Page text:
What if you only had the book of Exodus to read from?
What gospel or good news would you find?

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If Exodus was a book all by itself, it would be a very strange book. Stranger than it is now for sure. If Exodus was a book, not as part of the Bible, but of itself, it would seem very unorthodox compared to other literature. Think about it. Where would you put Exodus on your book shelf, other than right beside the book of Genesis? Would it be with the Greek mythology, like the Odyssey or the Iliad? Or would it be better suited to sit with the history text books you had to buy for your Intro to Middle Eastern Affairs class? But it could also be a philosophy book, seeing as it is filled with life lessons and unique understandings as to how the world works. So where do you put it?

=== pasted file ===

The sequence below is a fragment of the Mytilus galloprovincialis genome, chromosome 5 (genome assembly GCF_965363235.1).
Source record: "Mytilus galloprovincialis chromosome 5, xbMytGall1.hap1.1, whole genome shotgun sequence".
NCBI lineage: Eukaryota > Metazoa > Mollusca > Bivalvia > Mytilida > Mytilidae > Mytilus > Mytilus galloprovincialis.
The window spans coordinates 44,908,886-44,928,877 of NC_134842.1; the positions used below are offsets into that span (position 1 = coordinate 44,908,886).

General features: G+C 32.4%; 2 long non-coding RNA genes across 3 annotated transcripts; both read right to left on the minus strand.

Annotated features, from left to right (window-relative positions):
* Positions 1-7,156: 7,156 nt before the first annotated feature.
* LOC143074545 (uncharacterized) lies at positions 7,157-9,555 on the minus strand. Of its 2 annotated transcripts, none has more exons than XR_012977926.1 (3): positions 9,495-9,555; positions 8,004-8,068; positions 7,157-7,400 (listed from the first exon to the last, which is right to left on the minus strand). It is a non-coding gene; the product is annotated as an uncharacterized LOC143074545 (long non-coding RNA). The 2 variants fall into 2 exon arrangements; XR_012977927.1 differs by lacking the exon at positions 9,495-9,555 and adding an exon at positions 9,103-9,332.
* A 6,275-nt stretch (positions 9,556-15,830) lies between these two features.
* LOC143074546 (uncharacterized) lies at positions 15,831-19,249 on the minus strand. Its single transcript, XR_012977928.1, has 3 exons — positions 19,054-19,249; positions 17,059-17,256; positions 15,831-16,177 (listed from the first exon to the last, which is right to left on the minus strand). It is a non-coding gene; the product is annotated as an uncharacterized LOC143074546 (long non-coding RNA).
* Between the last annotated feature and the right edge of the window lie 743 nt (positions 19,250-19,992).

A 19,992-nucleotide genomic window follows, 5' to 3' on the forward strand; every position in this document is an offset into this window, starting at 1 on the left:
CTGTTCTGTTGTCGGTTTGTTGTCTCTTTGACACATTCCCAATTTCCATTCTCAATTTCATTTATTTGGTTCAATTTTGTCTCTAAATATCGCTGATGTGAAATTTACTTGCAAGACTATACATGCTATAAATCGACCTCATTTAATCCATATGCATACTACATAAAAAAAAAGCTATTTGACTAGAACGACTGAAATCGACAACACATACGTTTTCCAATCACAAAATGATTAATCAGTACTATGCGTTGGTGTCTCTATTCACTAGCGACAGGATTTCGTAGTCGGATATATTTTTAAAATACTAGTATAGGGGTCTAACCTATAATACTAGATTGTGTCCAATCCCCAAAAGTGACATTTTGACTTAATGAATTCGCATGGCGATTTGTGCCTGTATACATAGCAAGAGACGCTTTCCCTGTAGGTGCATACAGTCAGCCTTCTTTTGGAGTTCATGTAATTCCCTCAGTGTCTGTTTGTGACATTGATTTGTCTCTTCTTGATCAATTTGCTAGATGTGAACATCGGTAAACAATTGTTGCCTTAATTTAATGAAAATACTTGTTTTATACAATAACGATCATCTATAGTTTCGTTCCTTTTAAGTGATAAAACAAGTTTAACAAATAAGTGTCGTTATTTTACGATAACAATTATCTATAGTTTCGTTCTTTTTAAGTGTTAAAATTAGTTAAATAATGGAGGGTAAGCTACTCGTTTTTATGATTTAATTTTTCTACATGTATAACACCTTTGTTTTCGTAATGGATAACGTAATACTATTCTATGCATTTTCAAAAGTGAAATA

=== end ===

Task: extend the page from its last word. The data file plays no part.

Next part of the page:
By itself, a separated book of Exodus doesn’t seem to make a lot of sense. Or maybe it does?  The direction and purpose of the book isn’t self evident and only works in the context of the corresponding books, no? I don’t know. I thought so when I sat down to read the book of Exodus. But upon reading it,  I found that there were amazing nuggets of truth that needed to be shared. Some were things I was already aware of but didn’t realize they had their origins so far back in the biblical narrative. Others I had never noticed before.

There are more than this, but I noticed three truths in the book of Exodus that can stand on their own feet. Three truths that all believers should know and understand in their hearts. Three life altering realities that Exodus has to share with us, things that we would be able to hold onto if Exodus was the only gospel book we ever read.

1. God is Holy